Falling in love has never been this complicated before.
When John died, I had no idea what dating would look like. When would I be ready? Would I ever be ready? Would a future love be able to let me love John and him at the same time? Early on in my grief process I became involved with a brilliant Silver Fox with ocean deep steely blue eyes. We connected deeply, but that is fodder enough for its own story. Silver Fox caught me before my heart closed down, before the tar of grief seized up the gears inside my chest. After SF there was a long drought, and then when I began dating again, I wasn’t all-in. I called it ‘practice dating’. I practiced flirting; practiced if, when, and how to present the single mom and widow baggage; and shared a few mostly lukewarm kisses. It was easy to meet men online and set up dates, but in truth I found that fantasy was better than reality. I would meet a man online; flirt with him; and allow myself to fantasize that he might be the sort of sweet, intelligent, and outdoorsy man that I could fall for. He and I might text in sexy ways, I would build him up in my head, and then I would indulge in fantasies that he would be the one to unfreeze my ice. I did this knowing that my fantasies weren’t reality, knowing that the man I had not yet met in person could never live up to the ideas I had spun in my head. It was safer that way. Sometimes I would delay the first date as long as possible, knowing that, once I met him in person, the fantasy would be no longer and my Masturbation Fantasy Rolodex would have one less entry. Some of these men lasted only one date, a couple lasted a bit longer, but still – my embers of desire seemed all but dormant.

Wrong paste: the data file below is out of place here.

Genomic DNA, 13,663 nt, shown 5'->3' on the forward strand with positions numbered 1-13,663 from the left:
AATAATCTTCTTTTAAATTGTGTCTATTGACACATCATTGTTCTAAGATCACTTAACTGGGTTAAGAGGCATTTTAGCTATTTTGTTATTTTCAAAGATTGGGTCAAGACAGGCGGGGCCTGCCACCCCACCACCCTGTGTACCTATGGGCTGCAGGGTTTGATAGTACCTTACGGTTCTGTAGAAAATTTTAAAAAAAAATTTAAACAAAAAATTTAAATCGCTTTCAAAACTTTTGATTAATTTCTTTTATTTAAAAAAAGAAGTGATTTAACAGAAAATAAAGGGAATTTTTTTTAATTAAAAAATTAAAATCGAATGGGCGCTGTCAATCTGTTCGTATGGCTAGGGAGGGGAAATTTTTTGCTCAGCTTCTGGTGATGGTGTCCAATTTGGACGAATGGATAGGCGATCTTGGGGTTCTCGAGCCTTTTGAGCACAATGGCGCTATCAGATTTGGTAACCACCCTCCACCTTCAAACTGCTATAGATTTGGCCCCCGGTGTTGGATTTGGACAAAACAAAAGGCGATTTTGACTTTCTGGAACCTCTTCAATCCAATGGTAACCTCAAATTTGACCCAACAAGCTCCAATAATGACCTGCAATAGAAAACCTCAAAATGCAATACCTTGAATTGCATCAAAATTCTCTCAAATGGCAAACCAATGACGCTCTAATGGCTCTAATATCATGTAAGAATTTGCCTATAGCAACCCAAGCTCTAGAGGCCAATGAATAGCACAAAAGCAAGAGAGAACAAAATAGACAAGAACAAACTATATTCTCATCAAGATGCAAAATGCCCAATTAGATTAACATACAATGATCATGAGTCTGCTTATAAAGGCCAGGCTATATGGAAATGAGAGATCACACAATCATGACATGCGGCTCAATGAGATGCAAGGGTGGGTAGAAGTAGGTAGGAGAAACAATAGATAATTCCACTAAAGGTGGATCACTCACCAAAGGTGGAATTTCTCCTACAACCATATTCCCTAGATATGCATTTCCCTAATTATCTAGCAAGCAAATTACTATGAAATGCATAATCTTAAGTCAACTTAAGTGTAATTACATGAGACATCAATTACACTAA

Although I was plagued by apathy, I was not plagued by guilt. When John was alive, we talked about death quite a bit. John had strong premonitions, all of his life, that he would die young. He would look guilty when he mentioned it… as if some part of him knew he would leave me behind some day. John always told me, with great emotion, that he would want me to find love again if he ever passed. John’s running joke was that I would have to find somebody younger, because nobody older could keep up with my athleticism and voracious sexual appetite. That’s how it was – he would tease me, I would laugh, he would grab my ass, I would kiss him, and we were happy. The thing is – that was the past and it is not my future. There is another future for me – one that doesn’t erase or negate my history but rather builds on the lotus flower that blooms from the mud of my struggle and loss.
I was pursued by various men – interesting, kind, intelligent men. However, nothing stuck. On one hand, I felt so much desire for deep connection, but at the same time I was detached and shut off. I began to find comfort in my walled up sanctuary. The separation allowed me to let go of my expectations, which in turn allowed me to be more in the moment, and that’s when I met him.